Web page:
Thursday, June 9, 2016

R the 2nd

My previous R post was a month ago.

The dogs wanted to go chase deer at 3:30 this morning. I always get up when they wake me up because I don't know if it is wildlife or some bodily function that is the source of their urgency. Now it's four o'clock -- in the morning -- and I have no urgent needs of my own. Nothing greater than a second cup of coffee.

I avoid Reddit, leaving my mind clear while my own thoughts float to the surface: "Let's look for Getting started with R." Okay.

Ooh, RStudio, an integrated development environment. I have luck with IDEs. But, later.

Ooh, a wiki. Yeah. From York University in Toronto. Lots of links. "Print a copy of Tom Short's R reference card" catches my eye, but isn't working.

Then "if you're an experienced programmer just getting starting with R you might really enjoy The R Inferno by Patrick Burns". The word "enjoy" causes hesitation, but I consider myself an experienced programmer, so I click.

126 pages. Oh, well.

Some one-line examples on page 11 (the text starts on page 9 so that's not bad). I start R and try the examples. Same results as shown in the PDF. Good start.

Short chapter. That's good.

Next chapter opens showing three ways to do one task. Interesting -- interesting to me, anyway -- but I don't want to get into this now. I want to get started before I start picking the best way to do something. I want to find Tom Short's R reference card.

Got it.

PDF, four pages, dense. Perfect.

Notice that most of these commands (like help and apropos and str) are followed by parentheses and
that there is often something inside the parentheses That tells me these commands are functions,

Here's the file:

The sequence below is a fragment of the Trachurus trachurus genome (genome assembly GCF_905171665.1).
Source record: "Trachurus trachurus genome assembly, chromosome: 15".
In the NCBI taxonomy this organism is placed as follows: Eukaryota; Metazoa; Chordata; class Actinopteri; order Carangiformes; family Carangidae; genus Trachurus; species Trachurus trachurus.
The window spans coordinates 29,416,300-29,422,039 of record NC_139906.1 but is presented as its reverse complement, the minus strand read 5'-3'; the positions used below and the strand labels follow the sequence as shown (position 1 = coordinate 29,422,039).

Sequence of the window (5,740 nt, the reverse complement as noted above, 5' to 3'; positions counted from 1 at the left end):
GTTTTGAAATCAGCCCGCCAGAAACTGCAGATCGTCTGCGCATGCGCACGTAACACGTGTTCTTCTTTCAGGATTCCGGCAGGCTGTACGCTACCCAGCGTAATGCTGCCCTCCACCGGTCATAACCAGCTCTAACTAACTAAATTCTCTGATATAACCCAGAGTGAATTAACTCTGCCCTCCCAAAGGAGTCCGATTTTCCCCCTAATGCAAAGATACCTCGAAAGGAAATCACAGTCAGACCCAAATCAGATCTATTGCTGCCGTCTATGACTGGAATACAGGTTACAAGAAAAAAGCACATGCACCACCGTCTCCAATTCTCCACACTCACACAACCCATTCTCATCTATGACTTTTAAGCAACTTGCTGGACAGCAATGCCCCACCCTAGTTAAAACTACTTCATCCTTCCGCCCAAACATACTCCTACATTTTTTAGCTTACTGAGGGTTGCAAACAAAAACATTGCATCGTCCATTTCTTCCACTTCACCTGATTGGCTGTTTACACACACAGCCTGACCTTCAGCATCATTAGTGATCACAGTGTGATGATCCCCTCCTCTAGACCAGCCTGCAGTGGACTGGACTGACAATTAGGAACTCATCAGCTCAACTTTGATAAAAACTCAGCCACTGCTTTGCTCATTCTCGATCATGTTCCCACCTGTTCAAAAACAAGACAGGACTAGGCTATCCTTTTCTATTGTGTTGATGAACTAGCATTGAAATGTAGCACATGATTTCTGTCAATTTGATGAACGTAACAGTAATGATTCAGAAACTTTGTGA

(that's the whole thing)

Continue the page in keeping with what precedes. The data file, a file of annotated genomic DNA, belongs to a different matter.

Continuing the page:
like in C. You give the function information. The function uses that information to figure something,
and when done it returns a value to you. The info you provide goes inside the parentheses.

When you are learning a language, the main thing you need is the words and their meanings. That's what reference cards are for. Read the whole reference card a couple times, then put it aside and think about other things. Eventually there is some calculation you need to work out, a simple one, and you say: Maybe I can do this in R. Two or three words from the card pop into your head and you arrange them in order like a sentence and you say Yeah this'll work. You're on your way.

Might not be the best way if this is the first time you're learning a language. But I always needed simple tasks to start with. My first project in Assembler was to clear the screen on my Commodore-64. In VBA, to open a file.

I print the card. Print first to doPDFv7 (which creates a PDF, not a paper printout) to see if it is landscape and to make sure nothing is cut off. All good, so I send it to my printer.


I keep the first two pages and print the last two from the doPDF output PDF. That works.

It's always somethin.

Could be the most useful thing I've printed in years.


The dogs lie patiently while I prepare their breakfast, waiting to lick my finger while waiting for me to finish. When I put the spoon in the can and set the can down they get up, knowing that breakfast is ready. How do they know?